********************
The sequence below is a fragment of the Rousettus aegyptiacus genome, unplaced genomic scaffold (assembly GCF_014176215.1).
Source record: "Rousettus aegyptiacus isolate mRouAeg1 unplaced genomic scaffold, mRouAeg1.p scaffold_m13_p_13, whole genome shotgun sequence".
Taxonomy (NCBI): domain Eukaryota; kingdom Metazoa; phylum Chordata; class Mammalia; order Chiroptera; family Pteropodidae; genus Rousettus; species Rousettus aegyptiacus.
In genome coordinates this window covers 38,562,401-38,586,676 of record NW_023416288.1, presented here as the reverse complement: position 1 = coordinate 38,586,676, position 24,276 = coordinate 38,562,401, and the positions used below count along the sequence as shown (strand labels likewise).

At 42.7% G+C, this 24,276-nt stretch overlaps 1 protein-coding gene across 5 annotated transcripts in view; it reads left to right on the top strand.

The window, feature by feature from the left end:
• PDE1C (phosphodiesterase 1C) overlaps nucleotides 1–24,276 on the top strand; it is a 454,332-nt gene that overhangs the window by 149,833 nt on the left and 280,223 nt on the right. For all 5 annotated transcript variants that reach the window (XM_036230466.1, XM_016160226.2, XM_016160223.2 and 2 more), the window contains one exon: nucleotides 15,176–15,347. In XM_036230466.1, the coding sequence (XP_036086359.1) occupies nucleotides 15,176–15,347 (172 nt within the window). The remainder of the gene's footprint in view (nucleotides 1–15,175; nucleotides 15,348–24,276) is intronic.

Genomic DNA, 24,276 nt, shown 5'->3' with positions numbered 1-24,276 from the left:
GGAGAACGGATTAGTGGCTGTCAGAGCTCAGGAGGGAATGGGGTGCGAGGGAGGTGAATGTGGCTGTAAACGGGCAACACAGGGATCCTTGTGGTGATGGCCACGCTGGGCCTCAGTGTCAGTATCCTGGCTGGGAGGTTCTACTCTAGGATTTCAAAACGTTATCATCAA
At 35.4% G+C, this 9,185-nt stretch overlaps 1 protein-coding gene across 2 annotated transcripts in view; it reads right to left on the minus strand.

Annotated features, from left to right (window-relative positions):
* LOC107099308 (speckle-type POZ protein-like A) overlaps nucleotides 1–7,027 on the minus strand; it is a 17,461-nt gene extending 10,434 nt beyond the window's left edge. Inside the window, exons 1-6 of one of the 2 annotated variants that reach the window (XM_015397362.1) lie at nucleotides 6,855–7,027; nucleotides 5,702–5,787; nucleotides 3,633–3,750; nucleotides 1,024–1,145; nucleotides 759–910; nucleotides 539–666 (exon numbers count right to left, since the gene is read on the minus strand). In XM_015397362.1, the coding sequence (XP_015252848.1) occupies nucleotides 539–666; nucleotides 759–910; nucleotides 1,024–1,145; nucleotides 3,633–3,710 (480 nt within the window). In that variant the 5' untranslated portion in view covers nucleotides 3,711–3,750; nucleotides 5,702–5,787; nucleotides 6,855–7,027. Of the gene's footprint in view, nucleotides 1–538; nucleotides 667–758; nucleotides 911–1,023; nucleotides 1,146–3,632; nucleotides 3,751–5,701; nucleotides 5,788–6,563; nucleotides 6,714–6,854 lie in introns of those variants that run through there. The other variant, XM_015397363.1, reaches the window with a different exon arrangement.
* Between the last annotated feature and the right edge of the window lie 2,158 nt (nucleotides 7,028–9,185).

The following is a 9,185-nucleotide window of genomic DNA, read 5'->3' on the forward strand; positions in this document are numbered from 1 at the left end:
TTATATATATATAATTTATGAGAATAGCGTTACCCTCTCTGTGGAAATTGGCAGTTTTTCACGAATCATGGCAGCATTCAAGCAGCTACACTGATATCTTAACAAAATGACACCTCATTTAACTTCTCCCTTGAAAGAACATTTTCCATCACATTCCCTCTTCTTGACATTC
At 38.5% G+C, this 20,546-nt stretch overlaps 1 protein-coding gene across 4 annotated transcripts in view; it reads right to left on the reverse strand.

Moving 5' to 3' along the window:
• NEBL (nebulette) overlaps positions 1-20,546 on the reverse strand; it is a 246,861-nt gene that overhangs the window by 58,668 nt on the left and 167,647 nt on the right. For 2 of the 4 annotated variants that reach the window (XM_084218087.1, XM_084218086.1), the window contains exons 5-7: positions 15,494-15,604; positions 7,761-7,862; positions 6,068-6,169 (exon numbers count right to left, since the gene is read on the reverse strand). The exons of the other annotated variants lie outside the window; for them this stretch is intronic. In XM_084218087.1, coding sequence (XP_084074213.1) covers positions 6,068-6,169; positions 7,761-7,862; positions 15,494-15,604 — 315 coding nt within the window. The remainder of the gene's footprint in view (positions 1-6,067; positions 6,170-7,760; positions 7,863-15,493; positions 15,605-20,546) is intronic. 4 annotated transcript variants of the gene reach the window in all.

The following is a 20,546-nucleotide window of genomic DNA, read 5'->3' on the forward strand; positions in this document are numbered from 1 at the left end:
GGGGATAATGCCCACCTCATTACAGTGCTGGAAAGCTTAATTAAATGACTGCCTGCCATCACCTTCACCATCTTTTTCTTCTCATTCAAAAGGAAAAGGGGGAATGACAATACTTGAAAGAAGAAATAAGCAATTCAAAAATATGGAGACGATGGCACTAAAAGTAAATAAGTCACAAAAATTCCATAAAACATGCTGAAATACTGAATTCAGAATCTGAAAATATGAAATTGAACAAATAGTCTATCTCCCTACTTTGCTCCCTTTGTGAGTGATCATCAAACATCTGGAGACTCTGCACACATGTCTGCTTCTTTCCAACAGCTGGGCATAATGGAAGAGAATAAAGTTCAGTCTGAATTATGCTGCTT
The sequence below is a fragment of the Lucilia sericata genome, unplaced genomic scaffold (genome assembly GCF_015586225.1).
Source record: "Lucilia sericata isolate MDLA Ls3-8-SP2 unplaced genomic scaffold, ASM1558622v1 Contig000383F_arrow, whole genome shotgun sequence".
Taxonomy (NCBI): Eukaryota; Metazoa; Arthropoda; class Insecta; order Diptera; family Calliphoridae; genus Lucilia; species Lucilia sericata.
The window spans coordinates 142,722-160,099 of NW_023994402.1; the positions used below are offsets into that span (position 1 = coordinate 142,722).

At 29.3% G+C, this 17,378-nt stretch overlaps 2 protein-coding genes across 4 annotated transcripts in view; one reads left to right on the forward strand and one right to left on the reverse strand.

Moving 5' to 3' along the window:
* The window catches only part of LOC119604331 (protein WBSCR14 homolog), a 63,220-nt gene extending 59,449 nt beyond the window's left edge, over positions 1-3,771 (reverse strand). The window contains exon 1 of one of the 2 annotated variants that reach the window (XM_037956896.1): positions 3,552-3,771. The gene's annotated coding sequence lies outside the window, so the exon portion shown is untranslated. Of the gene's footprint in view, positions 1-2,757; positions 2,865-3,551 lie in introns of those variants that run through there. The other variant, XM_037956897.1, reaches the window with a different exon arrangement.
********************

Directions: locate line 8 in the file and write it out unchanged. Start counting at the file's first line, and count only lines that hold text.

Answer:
Genomic DNA, 24,276 nt, shown 5'->3' with positions numbered 1-24,276 from the left: